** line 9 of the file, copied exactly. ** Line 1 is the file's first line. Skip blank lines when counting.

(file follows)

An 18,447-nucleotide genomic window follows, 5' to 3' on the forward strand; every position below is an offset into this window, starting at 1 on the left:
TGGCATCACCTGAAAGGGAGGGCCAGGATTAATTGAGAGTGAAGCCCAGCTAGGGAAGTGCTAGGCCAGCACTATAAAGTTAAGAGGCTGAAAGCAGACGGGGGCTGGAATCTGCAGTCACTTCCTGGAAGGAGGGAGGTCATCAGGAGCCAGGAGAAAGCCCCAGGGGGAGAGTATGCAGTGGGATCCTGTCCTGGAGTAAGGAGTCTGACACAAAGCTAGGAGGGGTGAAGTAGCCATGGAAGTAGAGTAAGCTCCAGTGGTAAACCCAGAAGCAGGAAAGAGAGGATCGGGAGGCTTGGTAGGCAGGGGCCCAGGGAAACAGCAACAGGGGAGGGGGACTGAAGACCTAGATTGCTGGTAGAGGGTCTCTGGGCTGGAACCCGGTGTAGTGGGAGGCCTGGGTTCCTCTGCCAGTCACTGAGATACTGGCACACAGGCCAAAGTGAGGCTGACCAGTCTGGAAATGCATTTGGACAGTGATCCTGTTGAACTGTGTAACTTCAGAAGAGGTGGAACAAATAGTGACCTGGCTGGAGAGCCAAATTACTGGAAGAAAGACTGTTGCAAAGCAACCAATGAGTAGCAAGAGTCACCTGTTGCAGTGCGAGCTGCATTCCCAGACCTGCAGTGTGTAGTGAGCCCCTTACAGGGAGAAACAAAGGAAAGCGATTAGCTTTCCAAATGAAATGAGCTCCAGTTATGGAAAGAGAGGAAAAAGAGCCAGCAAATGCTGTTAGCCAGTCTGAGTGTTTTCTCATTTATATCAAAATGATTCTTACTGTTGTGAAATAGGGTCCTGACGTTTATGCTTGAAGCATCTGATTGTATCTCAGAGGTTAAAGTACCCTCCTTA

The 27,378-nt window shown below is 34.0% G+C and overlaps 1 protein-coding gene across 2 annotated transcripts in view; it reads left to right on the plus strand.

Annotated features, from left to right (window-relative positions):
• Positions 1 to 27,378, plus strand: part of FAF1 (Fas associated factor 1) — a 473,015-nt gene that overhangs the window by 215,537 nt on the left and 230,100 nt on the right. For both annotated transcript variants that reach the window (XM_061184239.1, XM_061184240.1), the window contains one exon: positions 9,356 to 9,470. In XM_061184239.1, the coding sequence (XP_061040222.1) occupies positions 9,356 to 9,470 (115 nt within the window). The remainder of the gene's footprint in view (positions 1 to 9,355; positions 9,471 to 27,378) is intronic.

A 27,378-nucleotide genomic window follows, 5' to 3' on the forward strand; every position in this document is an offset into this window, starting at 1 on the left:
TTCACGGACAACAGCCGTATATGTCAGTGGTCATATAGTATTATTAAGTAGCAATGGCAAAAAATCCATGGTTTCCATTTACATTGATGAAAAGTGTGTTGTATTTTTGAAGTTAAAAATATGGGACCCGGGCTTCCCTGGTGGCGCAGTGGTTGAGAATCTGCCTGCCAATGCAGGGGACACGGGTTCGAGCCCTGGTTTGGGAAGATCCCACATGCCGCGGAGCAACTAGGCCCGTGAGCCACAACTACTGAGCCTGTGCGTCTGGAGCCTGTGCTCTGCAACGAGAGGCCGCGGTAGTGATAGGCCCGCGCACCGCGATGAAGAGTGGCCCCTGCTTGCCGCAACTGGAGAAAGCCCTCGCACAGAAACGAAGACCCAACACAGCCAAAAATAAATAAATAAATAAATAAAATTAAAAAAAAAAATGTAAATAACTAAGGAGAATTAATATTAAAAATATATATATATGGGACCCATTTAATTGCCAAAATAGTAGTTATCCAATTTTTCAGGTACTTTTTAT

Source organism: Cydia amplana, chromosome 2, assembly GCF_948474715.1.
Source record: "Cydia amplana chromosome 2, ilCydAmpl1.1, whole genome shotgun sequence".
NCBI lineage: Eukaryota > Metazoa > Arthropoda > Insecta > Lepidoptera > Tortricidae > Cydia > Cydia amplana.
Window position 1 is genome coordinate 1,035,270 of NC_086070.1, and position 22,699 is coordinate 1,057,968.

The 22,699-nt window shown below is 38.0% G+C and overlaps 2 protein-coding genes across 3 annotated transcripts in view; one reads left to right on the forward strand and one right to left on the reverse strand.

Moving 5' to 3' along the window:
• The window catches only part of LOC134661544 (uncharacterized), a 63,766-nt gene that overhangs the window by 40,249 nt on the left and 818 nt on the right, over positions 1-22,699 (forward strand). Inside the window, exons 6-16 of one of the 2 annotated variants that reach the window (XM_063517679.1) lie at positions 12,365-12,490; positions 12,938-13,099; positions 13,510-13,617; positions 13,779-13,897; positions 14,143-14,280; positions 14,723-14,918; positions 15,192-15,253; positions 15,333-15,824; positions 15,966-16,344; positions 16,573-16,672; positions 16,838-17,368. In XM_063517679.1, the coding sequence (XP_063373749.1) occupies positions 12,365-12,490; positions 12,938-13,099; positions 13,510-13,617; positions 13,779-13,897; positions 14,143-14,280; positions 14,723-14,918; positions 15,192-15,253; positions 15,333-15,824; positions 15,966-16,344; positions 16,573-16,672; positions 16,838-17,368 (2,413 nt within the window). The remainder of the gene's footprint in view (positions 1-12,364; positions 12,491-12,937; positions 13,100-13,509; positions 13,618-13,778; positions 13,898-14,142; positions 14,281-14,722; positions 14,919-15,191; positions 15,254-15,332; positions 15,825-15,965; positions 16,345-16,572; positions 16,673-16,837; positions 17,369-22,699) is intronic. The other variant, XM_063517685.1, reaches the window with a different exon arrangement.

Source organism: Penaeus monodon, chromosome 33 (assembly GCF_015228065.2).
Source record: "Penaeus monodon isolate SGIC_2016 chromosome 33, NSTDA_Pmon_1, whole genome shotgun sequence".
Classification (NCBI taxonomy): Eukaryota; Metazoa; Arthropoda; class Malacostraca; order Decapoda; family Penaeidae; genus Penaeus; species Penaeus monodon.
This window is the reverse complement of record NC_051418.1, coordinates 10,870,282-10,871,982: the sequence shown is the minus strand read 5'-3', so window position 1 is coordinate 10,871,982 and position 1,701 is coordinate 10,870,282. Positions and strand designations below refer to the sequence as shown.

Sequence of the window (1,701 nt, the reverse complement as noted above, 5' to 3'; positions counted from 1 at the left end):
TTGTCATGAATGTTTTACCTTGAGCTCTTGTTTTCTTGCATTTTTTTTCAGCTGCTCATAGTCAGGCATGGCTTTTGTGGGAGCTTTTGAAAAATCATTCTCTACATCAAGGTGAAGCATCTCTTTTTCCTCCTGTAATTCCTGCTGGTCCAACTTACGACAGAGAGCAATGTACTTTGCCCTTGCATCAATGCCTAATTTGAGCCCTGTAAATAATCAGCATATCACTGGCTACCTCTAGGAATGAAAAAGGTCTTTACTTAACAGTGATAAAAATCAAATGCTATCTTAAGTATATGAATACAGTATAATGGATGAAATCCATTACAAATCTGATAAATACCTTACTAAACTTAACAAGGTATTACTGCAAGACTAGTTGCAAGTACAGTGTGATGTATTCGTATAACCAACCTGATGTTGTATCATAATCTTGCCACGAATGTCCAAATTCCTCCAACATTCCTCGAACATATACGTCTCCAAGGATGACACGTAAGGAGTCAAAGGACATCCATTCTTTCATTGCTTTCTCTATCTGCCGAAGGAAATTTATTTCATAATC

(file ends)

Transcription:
Source record: "Cydia amplana chromosome 2, ilCydAmpl1.1, whole genome shotgun sequence".